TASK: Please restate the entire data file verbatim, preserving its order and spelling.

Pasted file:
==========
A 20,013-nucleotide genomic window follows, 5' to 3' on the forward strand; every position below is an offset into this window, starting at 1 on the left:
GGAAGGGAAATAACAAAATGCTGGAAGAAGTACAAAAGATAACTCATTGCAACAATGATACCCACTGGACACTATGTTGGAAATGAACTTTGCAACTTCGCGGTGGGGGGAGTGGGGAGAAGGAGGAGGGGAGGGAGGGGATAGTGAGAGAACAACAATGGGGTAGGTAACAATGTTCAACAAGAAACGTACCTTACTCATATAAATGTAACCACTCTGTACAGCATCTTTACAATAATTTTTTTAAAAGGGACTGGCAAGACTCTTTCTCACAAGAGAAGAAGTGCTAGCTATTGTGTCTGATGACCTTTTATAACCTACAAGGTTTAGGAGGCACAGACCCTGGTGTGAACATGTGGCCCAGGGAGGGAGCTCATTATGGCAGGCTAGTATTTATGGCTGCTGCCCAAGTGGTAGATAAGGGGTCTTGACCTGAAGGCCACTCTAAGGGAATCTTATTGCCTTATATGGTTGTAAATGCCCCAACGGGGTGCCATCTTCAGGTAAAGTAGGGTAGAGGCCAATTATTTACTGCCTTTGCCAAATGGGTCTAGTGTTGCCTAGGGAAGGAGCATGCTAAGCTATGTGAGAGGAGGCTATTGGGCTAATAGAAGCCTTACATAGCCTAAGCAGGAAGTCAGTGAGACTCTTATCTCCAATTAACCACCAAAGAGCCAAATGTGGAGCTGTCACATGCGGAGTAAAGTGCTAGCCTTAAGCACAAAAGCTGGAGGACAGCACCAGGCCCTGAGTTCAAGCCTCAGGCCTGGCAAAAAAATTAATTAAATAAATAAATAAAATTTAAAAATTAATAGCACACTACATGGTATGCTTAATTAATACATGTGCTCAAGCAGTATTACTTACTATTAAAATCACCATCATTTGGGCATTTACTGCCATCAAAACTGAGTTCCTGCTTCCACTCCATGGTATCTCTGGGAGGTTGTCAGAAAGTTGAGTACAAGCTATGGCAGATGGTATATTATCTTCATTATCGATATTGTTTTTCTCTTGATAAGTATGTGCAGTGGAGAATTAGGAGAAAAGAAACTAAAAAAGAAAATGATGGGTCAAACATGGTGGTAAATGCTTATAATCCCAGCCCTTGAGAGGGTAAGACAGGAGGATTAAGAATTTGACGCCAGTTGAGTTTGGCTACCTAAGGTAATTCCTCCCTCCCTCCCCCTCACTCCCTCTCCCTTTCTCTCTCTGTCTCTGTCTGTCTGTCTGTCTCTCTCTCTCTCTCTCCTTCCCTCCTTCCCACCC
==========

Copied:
A 20,013-nucleotide genomic window follows, 5' to 3' on the forward strand; every position below is an offset into this window, starting at 1 on the left:
GGAAGGGAAATAACAAAATGCTGGAAGAAGTACAAAAGATAACTCATTGCAACAATGATACCCACTGGACACTATGTTGGAAATGAACTTTGCAACTTCGCGGTGGGGGGAGTGGGGAGAAGGAGGAGGGGAGGGAGGGGATAGTGAGAGAACAACAATGGGGTAGGTAACAATGTTCAACAAGAAACGTACCTTACTCATATAAATGTAACCACTCTGTACAGCATCTTTACAATAATTTTTTTAAAAGGGACTGGCAAGACTCTTTCTCACAAGAGAAGAAGTGCTAGCTATTGTGTCTGATGACCTTTTATAACCTACAAGGTTTAGGAGGCACAGACCCTGGTGTGAACATGTGGCCCAGGGAGGGAGCTCATTATGGCAGGCTAGTATTTATGGCTGCTGCCCAAGTGGTAGATAAGGGGTCTTGACCTGAAGGCCACTCTAAGGGAATCTTATTGCCTTATATGGTTGTAAATGCCCCAACGGGGTGCCATCTTCAGGTAAAGTAGGGTAGAGGCCAATTATTTACTGCCTTTGCCAAATGGGTCTAGTGTTGCCTAGGGAAGGAGCATGCTAAGCTATGTGAGAGGAGGCTATTGGGCTAATAGAAGCCTTACATAGCCTAAGCAGGAAGTCAGTGAGACTCTTATCTCCAATTAACCACCAAAGAGCCAAATGTGGAGCTGTCACATGCGGAGTAAAGTGCTAGCCTTAAGCACAAAAGCTGGAGGACAGCACCAGGCCCTGAGTTCAAGCCTCAGGCCTGGCAAAAAAATTAATTAAATAAATAAATAAAATTTAAAAATTAATAGCACACTACATGGTATGCTTAATTAATACATGTGCTCAAGCAGTATTACTTACTATTAAAATCACCATCATTTGGGCATTTACTGCCATCAAAACTGAGTTCCTGCTTCCACTCCATGGTATCTCTGGGAGGTTGTCAGAAAGTTGAGTACAAGCTATGGCAGATGGTATATTATCTTCATTATCGATATTGTTTTTCTCTTGATAAGTATGTGCAGTGGAGAATTAGGAGAAAAGAAACTAAAAAAGAAAATGATGGGTCAAACATGGTGGTAAATGCTTATAATCCCAGCCCTTGAGAGGGTAAGACAGGAGGATTAAGAATTTGACGCCAGTTGAGTTTGGCTACCTAAGGTAATTCCTCCCTCCCTCCCCCTCACTCCCTCTCCCTTTCTCTCTCTGTCTCTGTCTGTCTGTCTGTCTCTCTCTCTCTCTCTCCTTCCCTCCTTCCCACCC